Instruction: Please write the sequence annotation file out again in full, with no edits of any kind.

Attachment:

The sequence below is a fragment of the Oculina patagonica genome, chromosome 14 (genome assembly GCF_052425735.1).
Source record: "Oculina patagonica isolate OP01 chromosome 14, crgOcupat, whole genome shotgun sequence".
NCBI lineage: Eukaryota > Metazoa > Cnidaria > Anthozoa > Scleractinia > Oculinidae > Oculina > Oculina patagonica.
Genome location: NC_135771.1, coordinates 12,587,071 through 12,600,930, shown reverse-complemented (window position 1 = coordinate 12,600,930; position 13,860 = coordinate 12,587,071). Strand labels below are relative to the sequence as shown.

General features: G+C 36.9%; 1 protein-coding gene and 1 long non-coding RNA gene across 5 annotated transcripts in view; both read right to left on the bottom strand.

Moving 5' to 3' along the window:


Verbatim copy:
The sequence below is a fragment of the Oculina patagonica genome, chromosome 14 (genome assembly GCF_052425735.1).
Source record: "Oculina patagonica isolate OP01 chromosome 14, crgOcupat, whole genome shotgun sequence".
NCBI lineage: Eukaryota > Metazoa > Cnidaria > Anthozoa > Scleractinia > Oculinidae > Oculina > Oculina patagonica.
Genome location: NC_135771.1, coordinates 12,587,071 through 12,600,930, shown reverse-complemented (window position 1 = coordinate 12,600,930; position 13,860 = coordinate 12,587,071). Strand labels below are relative to the sequence as shown.

General features: G+C 36.9%; 1 protein-coding gene and 1 long non-coding RNA gene across 5 annotated transcripts in view; both read right to left on the bottom strand.

Moving 5' to 3' along the window: